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Cooking center design

edited 9:02AM in EggHead Forum
99% commited to BGE for new home. Designing an outdoor "cooking center" to incorporate the BGE. 1. Has anyone out there already built one of these? 2. If you have not, do you have any recommendations? 3. I plan to have a brick "center" similar in size to the large BGE table seen on BGE websites. 4. I plan to have natural gas to the center for a). burner/warmer and b). deep-fryer. 5. Biggest question is whether or not to completely enclose the BGE?; to enclose 3 sides (putting vents in 2 of the 3 sides)? Thank you, in advance, for your advise.


  • Wise OneWise One Posts: 2,645
    Bill, you don't want to enclose the egg completely because you need to access the front vent. Although you really could create an opening to the front venty I think that would be more trouble than it is worth. The reason to place the egg inside an opening in the table is that it is much easier to build it that way and if moving the table around it keeps the egg in place. However, I doubt you are going to be carting the brick unit around. I would enclose it on three sides with the front open. It should give you plenty of support and the needed access. You can always rig up a way to add a piece of stell or wood to the front if you want to partially enclose the front. Hopefully you'll post pictures once you get it done

  • Spring ChickenSpring Chicken Posts: 10,247
    <p />Bill,
    Here's a picture of my setup. Made it almost three years ago out of cedar. Haven't had a single problem with it, not even scorching under the Egg. Maybe you can get some ideas from it. E-mail me if you want additional photos. [email protected][p]Good luck with yours.[p]Spring Chicken
    Spring Texas USA

  • Spring Chicken,
    Outstanding...! Wish you would come to Georgia to build mine! You've answered my question. Although I planned to leave the front side open regardless, after seeing yours, I might put the same vented doors.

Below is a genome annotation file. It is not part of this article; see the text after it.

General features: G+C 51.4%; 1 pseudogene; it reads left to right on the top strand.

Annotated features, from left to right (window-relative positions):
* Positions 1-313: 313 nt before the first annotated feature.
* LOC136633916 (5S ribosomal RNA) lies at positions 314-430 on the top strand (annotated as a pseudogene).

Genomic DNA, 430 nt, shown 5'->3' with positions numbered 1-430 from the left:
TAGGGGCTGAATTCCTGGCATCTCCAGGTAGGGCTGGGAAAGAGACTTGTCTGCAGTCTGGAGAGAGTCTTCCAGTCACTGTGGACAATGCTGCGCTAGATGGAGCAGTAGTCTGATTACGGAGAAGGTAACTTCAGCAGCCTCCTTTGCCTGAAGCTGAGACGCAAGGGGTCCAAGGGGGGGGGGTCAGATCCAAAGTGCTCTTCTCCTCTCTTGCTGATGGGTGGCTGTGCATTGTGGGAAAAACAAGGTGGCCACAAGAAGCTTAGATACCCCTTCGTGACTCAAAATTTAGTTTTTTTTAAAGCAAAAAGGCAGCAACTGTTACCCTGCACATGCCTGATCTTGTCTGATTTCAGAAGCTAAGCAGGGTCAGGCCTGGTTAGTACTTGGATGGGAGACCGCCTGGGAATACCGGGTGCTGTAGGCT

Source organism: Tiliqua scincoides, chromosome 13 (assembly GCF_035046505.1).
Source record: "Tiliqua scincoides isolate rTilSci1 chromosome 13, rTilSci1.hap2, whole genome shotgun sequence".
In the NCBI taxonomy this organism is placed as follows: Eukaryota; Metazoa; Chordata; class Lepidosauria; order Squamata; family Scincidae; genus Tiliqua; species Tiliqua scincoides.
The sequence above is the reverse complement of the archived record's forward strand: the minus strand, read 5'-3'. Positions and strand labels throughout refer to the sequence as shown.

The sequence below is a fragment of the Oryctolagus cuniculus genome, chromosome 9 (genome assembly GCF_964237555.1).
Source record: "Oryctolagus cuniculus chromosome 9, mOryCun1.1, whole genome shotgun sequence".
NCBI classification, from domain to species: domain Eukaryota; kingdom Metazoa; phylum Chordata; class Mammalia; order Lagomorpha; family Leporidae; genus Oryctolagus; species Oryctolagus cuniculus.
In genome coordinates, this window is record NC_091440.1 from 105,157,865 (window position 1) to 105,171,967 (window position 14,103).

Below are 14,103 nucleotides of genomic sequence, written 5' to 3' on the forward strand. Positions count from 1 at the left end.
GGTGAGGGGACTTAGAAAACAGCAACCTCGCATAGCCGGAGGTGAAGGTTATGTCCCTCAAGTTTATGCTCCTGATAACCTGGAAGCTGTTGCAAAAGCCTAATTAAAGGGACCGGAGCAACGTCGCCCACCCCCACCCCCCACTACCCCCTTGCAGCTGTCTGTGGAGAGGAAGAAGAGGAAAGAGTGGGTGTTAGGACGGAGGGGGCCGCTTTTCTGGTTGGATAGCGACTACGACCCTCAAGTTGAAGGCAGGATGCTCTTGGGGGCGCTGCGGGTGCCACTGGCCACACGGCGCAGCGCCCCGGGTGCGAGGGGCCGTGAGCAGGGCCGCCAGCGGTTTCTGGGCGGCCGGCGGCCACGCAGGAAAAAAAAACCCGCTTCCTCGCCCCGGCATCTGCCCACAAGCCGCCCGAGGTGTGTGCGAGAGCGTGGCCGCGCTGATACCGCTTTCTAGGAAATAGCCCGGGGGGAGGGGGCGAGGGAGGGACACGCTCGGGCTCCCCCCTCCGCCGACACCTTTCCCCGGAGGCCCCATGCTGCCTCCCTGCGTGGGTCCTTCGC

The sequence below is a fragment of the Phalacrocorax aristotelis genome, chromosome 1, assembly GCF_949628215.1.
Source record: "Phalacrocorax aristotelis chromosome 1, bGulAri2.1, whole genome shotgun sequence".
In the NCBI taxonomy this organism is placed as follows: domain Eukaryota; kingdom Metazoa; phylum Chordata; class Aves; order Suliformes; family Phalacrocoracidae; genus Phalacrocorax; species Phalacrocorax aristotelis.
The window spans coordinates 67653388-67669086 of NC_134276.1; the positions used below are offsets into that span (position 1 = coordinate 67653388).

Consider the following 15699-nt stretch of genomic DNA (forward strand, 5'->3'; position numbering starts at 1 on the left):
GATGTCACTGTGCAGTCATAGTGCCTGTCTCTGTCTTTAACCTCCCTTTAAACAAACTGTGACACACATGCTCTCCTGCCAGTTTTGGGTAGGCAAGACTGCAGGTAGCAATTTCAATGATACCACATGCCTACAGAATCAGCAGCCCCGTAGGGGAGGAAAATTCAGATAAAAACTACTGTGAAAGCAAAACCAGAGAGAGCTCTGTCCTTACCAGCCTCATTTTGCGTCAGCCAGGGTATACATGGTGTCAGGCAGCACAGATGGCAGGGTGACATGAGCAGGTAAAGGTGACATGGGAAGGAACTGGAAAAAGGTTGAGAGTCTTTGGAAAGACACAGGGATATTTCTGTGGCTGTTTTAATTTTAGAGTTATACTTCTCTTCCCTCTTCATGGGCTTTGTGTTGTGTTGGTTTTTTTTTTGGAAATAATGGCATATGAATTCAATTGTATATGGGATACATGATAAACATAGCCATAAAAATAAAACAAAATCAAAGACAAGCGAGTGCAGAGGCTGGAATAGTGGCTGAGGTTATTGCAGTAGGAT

What type material does your BGE sit on? Viewing this forum, I see some having problems with BGE balanced when opening the lid. I've also heard from one owner who had problems with the material below the BGE getting too hot and cracking.
    You have a great looking cooking center. When do you use the gas grill on the left? I was told I would never use gas grill again once I started with the BGE.
    Thanks again.

  • Wise One,
    Thanks for the great advise. If this thing turns out OK, I will put photos on for all to view. Estimated completion date is end of September.

  • Spring ChickenSpring Chicken Posts: 10,247
    <p />Bill Rial,
    Thanks. It did turn out pretty well considering I really did not have a particular design in mind when I started. It just sorta came together. [p]Sorry, I'm a long way from Georgia. Thanks for the invite. Truth is just about anyone can make one with a few simple tools, some wood and a few screws. Takes a good weekend to do it. The tile can be put on later. You mentioned a stone or brick cooking center if I recall. There is no reason why you can't tie in some of these ideas into your plan.[p]I used cedar 2 X 4's throughout (they were on sale for $1.00 each at Lowe's). I started with the dimensions from the BGE plans (figured they had been well tested by now) and I added some length to accommodate my gas grill. What you heard about the gas grill is true. It now holds my cobweb collection. I plan to add a second Egg and a frig when I build another table in a couple of years.[p]The doors are nothing but cedar 2 X 4's sliced down to slat size and glued into the cedar frame. Simple and works great. The towel rail was an afterthought. I had a couple of pieces of scrap 2 X 6 pine and a closet rod that was taking up space. Bingo!!! Took all of 20 minutes to add that.[p]The Egg sits on the three ceramic feet directly on the
    2 X 4 platform. Been up to the 800/900° range a few times with no evidence of wood scortching. That is probably due to the half-inch space between the boards that gives it good circulation. [p]I fashioned a piece of flashing to fit under the bottom vent to catch wayward embers. It doubles as a handy place to rake out the ashes from time to time. Took about 15 minutes to cut it out of a piece of flashing metal, fold the sides and back up to look like a dust pan and solder it it in place. Once again, cheap, simple and effective.[p]The back and ends are 6" cedar fence pickets. I cut some into strips to cover the laps. Works fine and is dirt cheap. Looks pretty good too.[p]Anyway, here is a photo of the inside that will give you an idea of what I'm talking about.[p]Good luck[p]Spring Chicken
    Spring Texas USA

  • Spring Chicken,
    and many thanks.

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